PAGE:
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A physicist, an athlete, and an engineer

MIT senior Margo Batie plays hard on the rugby field and works hard in the physics lab.
Margo Batie
Margo Batie
Photo: Allegra Boverman

Studying both physics and nuclear science and engineering at MIT is no small challenge, but it’s just one of the activities that senior Margo Batie juggles. During her time at MIT, Batie has played on the varsity basketball team, led the women’s club rugby team, conducted research at two national laboratories, and helped strengthen minority support systems and outreach programs.

Born and raised in South Central Los Angeles, Batie was encouraged to pursue engineering by her father, an educator and entrepreneur. “He started an Internet service providing company, so I ran around with him and helped him fix computers when I was younger,” Batie remembers. On weekends in elementary school, she would practice typing and arithmetic, surprising her teacher and classmates when she sped through both in classroom exercises.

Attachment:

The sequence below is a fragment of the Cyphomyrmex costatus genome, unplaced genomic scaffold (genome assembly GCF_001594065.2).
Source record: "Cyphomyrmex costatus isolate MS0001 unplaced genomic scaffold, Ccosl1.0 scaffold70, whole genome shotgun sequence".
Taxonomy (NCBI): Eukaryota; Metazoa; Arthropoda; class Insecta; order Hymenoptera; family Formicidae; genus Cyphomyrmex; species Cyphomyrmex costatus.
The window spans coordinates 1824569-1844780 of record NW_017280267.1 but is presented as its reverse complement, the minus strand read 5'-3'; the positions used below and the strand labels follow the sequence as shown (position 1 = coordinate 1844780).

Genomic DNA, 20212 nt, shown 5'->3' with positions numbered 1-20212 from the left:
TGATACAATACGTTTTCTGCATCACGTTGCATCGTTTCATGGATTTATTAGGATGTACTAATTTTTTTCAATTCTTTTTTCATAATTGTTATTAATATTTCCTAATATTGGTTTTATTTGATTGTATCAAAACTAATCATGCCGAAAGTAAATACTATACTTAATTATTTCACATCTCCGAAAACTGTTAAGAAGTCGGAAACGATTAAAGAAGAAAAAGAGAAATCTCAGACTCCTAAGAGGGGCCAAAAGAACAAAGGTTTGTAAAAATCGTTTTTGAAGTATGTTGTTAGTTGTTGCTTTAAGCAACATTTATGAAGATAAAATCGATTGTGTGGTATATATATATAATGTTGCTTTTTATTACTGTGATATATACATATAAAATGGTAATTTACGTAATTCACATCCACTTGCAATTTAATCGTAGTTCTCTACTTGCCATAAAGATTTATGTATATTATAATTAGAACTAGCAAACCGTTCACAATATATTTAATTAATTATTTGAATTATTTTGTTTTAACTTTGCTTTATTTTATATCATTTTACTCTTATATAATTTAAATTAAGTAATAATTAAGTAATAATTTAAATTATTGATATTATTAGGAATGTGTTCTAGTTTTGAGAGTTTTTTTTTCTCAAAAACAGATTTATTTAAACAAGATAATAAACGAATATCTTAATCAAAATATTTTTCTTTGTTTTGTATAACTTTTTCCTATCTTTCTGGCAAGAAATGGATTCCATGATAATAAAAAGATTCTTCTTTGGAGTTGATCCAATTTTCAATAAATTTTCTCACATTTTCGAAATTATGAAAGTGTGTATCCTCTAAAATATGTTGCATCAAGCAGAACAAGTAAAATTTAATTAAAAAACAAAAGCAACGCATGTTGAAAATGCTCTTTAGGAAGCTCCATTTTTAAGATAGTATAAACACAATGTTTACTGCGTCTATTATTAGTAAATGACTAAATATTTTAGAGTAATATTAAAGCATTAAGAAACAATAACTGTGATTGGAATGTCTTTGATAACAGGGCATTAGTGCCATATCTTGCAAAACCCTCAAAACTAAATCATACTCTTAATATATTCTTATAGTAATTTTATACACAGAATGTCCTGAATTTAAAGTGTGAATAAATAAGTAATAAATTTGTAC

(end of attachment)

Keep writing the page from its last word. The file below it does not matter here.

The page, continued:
In high school, Batie excelled both on the field and in the classroom, playing three varsity sports and graduating second in her class. In spring of her senior year, Batie was leaning toward staying in California for college — before she visited MIT for a few days that April along with throngs of other prospective freshmen at Campus Preview Weekend (CPW).

“Four days later, at the end of CPW, I thought, ‘I’m coming here,’” Batie says. “It was just overwhelming how much the school had to offer, and I fell in love with the campus.”

A new community

Batie has excelled at MIT, but the transition wasn’t always easy. “Crenshaw High School was 60 percent black, 40 percent Hispanic,” she says, adding that MIT “was a culture shock, initially.”

MIT’s minority student groups helped ease her transition. Since her arrival, Batie has become involved with the National Society of Black Engineers and with the Black Students Union (BSU) as that group’s executive secretary.